Kinsey Millhone witnesses a shoplifter at work, to the considerable cost of them both. Kinsey is minding her own business, looking through a bin of sale underpants at Nordstrom, when she spots a woman loading her handbag with quite a bit of merchandise. Like a good citizen, she alerts the salesclerk, who just happens to be her friend Claudia Rines, and Claudia alerts security. All would be well if only Audrey Vance, the shoplifter, didn't smell trouble; if only she weren't working with an accomplice who tries to complete her escape by running down Kinsey in her Mercedes; and if Audrey, the day after she's arrested and bailed out, didn't turn up dead. Audrey's fiancé Marvin Striker, who's such a nice man that he can't believe his ladylove was shoplifting, let alone involved with a highly organized ring of thieves, hires Kinsey to find out why she might have killed herself. But a second plotline has already informed readers that Audrey was murdered at the behest of her criminal associate Cappi Dante. Meanwhile, in a third plotline, society wife Nora Vogelsang realizes that her husband Channing, an entertainment attorney, has been entertaining himself with another woman and plots..,not revenge exactly, but satisfaction. Grafton (U Is for Undertow, 2009, etc.) pays out all three lines with patient expertise and a sharp eye for homely details. But none of them catches fire until Kinsey runs afoul of Sgt. Det. Leonard Priddy, of the Santa Teresa Police Department, and then gets squeezed by likable ex-con Pinky Ford, who just can't stay on the straight and narrow. And when the three strands of the story finally come together, one of them doesn't seem to be pulling its weight. As always, Grafton is as original, absorbing and humane as ever. The joints just creak a bit this time.
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Product Details

  • ISBN-13: 9780425250563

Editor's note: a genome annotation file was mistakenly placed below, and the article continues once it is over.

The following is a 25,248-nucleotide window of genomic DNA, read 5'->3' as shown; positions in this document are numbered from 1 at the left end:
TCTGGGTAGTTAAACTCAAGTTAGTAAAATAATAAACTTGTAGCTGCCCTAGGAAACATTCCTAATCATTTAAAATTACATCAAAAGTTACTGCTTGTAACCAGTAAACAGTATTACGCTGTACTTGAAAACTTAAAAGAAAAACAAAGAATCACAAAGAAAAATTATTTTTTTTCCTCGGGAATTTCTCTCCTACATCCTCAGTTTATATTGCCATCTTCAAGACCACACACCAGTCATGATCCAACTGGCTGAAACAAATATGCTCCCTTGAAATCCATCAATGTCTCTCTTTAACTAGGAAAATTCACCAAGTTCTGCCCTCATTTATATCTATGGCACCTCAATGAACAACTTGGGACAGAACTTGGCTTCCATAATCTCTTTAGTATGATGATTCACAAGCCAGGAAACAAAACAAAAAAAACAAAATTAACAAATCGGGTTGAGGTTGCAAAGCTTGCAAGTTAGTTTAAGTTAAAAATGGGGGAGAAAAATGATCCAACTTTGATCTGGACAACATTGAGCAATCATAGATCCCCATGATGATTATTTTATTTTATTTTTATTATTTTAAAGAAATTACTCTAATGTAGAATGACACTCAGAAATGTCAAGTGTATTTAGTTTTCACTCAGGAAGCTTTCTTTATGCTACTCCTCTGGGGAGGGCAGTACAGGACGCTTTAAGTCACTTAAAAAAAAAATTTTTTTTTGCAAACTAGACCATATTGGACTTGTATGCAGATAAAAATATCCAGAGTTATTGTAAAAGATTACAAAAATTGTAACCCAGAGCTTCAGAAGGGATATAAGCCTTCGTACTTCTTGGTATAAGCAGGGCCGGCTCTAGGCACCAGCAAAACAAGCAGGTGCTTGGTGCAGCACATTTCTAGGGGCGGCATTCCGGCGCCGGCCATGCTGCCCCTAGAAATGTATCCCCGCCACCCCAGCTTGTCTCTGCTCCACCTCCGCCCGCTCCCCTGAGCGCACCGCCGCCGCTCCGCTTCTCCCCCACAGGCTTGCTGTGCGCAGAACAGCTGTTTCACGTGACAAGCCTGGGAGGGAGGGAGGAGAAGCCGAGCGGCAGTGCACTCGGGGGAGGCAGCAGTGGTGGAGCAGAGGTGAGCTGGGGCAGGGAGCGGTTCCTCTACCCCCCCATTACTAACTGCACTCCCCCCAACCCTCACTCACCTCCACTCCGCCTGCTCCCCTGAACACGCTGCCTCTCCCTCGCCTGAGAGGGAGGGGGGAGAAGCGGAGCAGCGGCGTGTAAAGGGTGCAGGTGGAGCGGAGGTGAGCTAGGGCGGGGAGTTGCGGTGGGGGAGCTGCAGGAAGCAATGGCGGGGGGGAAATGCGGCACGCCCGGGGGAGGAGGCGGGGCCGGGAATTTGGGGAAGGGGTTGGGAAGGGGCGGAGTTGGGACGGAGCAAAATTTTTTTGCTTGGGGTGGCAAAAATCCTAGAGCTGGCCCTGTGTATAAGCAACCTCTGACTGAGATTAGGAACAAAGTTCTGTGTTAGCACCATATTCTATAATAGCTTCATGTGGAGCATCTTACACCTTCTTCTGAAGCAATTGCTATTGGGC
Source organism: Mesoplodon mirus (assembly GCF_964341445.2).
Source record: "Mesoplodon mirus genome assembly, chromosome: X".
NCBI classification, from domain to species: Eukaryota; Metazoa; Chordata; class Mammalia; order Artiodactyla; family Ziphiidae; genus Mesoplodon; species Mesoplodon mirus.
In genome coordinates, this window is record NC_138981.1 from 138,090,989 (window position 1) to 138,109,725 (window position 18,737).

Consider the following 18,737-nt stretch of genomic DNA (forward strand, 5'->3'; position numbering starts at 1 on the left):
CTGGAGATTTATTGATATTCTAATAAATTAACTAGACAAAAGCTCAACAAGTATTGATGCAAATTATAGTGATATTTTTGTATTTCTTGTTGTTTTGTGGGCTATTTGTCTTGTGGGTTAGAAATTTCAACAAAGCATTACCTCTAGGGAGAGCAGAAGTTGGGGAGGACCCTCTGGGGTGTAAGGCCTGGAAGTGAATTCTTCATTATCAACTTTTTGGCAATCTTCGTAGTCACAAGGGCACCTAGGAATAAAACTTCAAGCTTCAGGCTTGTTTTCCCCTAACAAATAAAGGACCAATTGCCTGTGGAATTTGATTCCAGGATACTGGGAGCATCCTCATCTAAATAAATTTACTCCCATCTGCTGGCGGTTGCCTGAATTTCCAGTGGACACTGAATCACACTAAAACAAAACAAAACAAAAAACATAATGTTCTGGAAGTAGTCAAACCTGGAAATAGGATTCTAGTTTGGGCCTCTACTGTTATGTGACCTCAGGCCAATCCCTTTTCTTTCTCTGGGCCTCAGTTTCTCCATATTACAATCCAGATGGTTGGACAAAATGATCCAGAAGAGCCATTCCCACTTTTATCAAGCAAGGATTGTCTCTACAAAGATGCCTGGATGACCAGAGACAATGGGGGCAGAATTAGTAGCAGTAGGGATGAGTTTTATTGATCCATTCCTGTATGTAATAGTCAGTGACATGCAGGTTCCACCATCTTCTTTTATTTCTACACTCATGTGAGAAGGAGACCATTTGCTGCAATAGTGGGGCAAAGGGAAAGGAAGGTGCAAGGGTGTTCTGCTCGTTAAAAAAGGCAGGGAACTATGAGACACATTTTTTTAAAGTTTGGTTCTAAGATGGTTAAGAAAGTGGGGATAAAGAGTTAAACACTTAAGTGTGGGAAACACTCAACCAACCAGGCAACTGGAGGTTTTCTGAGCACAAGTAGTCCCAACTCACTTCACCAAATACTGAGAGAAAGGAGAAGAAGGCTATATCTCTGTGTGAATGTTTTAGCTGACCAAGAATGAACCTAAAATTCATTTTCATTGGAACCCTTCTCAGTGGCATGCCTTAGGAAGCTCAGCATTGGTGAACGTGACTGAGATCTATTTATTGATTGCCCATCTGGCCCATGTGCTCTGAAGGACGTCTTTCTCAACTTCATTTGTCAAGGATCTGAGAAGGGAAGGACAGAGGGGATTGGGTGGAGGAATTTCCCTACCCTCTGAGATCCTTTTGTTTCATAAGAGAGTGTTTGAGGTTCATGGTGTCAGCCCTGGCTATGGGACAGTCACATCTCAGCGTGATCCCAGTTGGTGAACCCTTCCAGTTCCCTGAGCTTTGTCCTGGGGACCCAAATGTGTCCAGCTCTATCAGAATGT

• Publisher: Penguin Group (USA)
  • Publication date: 10/30/2012
  • Series: Kinsey Millhone Series , #22
  • Format: Mass Market Paperback
  • Pages: 416
  • Sales rank: 58,763
  • Product dimensions: 4.10 (w) x 6.70 (h) x 1.40 (d)

Meet the Author

New York Times bestselling author Sue Grafton is published in 28 countries and 26 languages—including Estonian, Bulgarian, and Indonesian. Books in her alphabet series, begun in 1982, are international bestsellers with readership in the millions. And like Raymond Chandler, Ross Macdonald, Robert Parker, and John D. MacDonald—the best of her breed—Sue Grafton has earned new respect for the mystery form. Her readers appreciate her buoyant style, her eye for detail, her deft hand with character, her acute social observances, and her abundant storytelling talents.

Sue divides her time between Montecito, California and Louisville, Kentucky, where she was born and raised. She has three children and two grandchildren. Grafton has been married to Steve Humphrey for more than twenty years. She loves cats, gardens, and good cuisine.

Biography

Sue Grafton is published in 28 countries and 26 languages -- including Estonian, Bulgarian, and Indonesian. She's an international bestseller with a readership in the millions. She's a writer who believes in the form that she has chosen to mine: "The mystery novel offers a world in which justice is served. Maybe not in a court of law," she has said, "but people do get their just desserts." And like Raymond Chandler and Ross Macdonald, Robert Parker and the John D. MacDonald—the best of her breed—she has earned new respect for that form. Her readers appreciate her buoyant style, her eye for detail, her deft hand with character, her acute social observances, and her abundant storytelling talents.

But who is the real Sue Grafton? Many of her readers think she is simply a version of her character and alter ego Kinsey Millhone. Here are Kinsey's own words in the early pages of N Is for Noose:

"So there I was barreling down the highway in search of employment and not at all fussy about what kind of work I'd take. I wanted distraction. I wanted some money, escape, anything to keep my mind off the subject of Robert Deitz. I'm not good at good-byes. I've suffered way too many in my day and I don't like the sensation. On the other hand, I'm not that good at relationships. Get close to someone and the next thing you know, you've given them the power to wound, betray, irritate, abandon you, or bore you senseless. My general policy is to keep my distance, thus avoiding a lot of unruly emotion. In psychiatric circles, there are names for people like me."